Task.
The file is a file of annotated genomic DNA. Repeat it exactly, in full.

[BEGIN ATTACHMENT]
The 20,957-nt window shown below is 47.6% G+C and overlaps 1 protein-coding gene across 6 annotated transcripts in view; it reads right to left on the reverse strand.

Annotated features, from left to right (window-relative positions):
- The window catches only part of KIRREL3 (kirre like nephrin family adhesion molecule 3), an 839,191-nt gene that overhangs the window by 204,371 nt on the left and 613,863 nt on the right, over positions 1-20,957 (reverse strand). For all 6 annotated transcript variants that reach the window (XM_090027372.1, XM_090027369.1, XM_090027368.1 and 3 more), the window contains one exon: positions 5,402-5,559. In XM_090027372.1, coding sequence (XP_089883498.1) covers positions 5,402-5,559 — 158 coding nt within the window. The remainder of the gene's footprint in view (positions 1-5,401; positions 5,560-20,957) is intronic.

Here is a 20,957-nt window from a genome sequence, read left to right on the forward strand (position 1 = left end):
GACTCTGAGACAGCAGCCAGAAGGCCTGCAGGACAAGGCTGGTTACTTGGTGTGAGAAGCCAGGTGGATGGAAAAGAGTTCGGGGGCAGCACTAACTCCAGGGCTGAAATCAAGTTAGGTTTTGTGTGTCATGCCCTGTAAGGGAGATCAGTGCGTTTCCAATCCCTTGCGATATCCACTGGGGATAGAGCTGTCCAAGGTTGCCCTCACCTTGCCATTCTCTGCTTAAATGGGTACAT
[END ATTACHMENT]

The 20,957-nt window shown below is 47.6% G+C and overlaps 1 protein-coding gene across 6 annotated transcripts in view; it reads right to left on the reverse strand.

Annotated features, from left to right (window-relative positions):
- The window catches only part of KIRREL3 (kirre like nephrin family adhesion molecule 3), an 839,191-nt gene that overhangs the window by 204,371 nt on the left and 613,863 nt on the right, over positions 1-20,957 (reverse strand). For all 6 annotated transcript variants that reach the window (XM_090027372.1, XM_090027369.1, XM_090027368.1 and 3 more), the window contains one exon: positions 5,402-5,559. In XM_090027372.1, coding sequence (XP_089883498.1) covers positions 5,402-5,559 — 158 coding nt within the window. The remainder of the gene's footprint in view (positions 1-5,401; positions 5,560-20,957) is intronic.

Here is a 20,957-nt window from a genome sequence, read left to right on the forward strand (position 1 = left end):
GACTCTGAGACAGCAGCCAGAAGGCCTGCAGGACAAGGCTGGTTACTTGGTGTGAGAAGCCAGGTGGATGGAAAAGAGTTCGGGGGCAGCACTAACTCCAGGGCTGAAATCAAGTTAGGTTTTGTGTGTCATGCCCTGTAAGGGAGATCAGTGCGTTTCCAATCCCTTGCGATATCCACTGGGGATAGAGCTGTCCAAGGTTGCCCTCACCTTGCCATTCTCTGCTTAAATGGGTACAT